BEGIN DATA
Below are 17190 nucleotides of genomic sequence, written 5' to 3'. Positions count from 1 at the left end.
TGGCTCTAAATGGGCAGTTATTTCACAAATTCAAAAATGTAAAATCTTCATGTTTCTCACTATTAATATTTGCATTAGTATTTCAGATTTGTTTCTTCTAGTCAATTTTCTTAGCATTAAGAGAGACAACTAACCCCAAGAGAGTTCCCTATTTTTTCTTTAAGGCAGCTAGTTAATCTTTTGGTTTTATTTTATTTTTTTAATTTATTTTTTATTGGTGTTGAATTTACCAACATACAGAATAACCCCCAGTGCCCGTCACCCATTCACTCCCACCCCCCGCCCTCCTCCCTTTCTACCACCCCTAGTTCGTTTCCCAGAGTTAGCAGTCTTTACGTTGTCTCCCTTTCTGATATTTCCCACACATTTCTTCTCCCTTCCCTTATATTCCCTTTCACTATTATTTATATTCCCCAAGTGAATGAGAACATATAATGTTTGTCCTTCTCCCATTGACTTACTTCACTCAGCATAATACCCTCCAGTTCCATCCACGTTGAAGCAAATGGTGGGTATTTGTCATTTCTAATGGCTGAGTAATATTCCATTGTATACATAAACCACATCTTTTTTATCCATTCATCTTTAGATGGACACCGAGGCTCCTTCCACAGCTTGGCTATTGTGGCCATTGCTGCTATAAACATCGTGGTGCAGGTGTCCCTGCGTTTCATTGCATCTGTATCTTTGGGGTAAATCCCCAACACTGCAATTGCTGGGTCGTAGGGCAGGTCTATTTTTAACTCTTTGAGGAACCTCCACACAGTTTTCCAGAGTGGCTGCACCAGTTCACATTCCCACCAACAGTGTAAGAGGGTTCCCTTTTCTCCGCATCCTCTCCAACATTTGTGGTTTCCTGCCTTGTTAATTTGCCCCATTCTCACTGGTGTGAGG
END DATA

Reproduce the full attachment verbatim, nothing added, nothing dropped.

Below are 17190 nucleotides of genomic sequence, written 5' to 3'. Positions count from 1 at the left end.
TGGCTCTAAATGGGCAGTTATTTCACAAATTCAAAAATGTAAAATCTTCATGTTTCTCACTATTAATATTTGCATTAGTATTTCAGATTTGTTTCTTCTAGTCAATTTTCTTAGCATTAAGAGAGACAACTAACCCCAAGAGAGTTCCCTATTTTTTCTTTAAGGCAGCTAGTTAATCTTTTGGTTTTATTTTATTTTTTTAATTTATTTTTTATTGGTGTTGAATTTACCAACATACAGAATAACCCCCAGTGCCCGTCACCCATTCACTCCCACCCCCCGCCCTCCTCCCTTTCTACCACCCCTAGTTCGTTTCCCAGAGTTAGCAGTCTTTACGTTGTCTCCCTTTCTGATATTTCCCACACATTTCTTCTCCCTTCCCTTATATTCCCTTTCACTATTATTTATATTCCCCAAGTGAATGAGAACATATAATGTTTGTCCTTCTCCCATTGACTTACTTCACTCAGCATAATACCCTCCAGTTCCATCCACGTTGAAGCAAATGGTGGGTATTTGTCATTTCTAATGGCTGAGTAATATTCCATTGTATACATAAACCACATCTTTTTTATCCATTCATCTTTAGATGGACACCGAGGCTCCTTCCACAGCTTGGCTATTGTGGCCATTGCTGCTATAAACATCGTGGTGCAGGTGTCCCTGCGTTTCATTGCATCTGTATCTTTGGGGTAAATCCCCAACACTGCAATTGCTGGGTCGTAGGGCAGGTCTATTTTTAACTCTTTGAGGAACCTCCACACAGTTTTCCAGAGTGGCTGCACCAGTTCACATTCCCACCAACAGTGTAAGAGGGTTCCCTTTTCTCCGCATCCTCTCCAACATTTGTGGTTTCCTGCCTTGTTAATTTGCCCCATTCTCACTGGTGTGAGG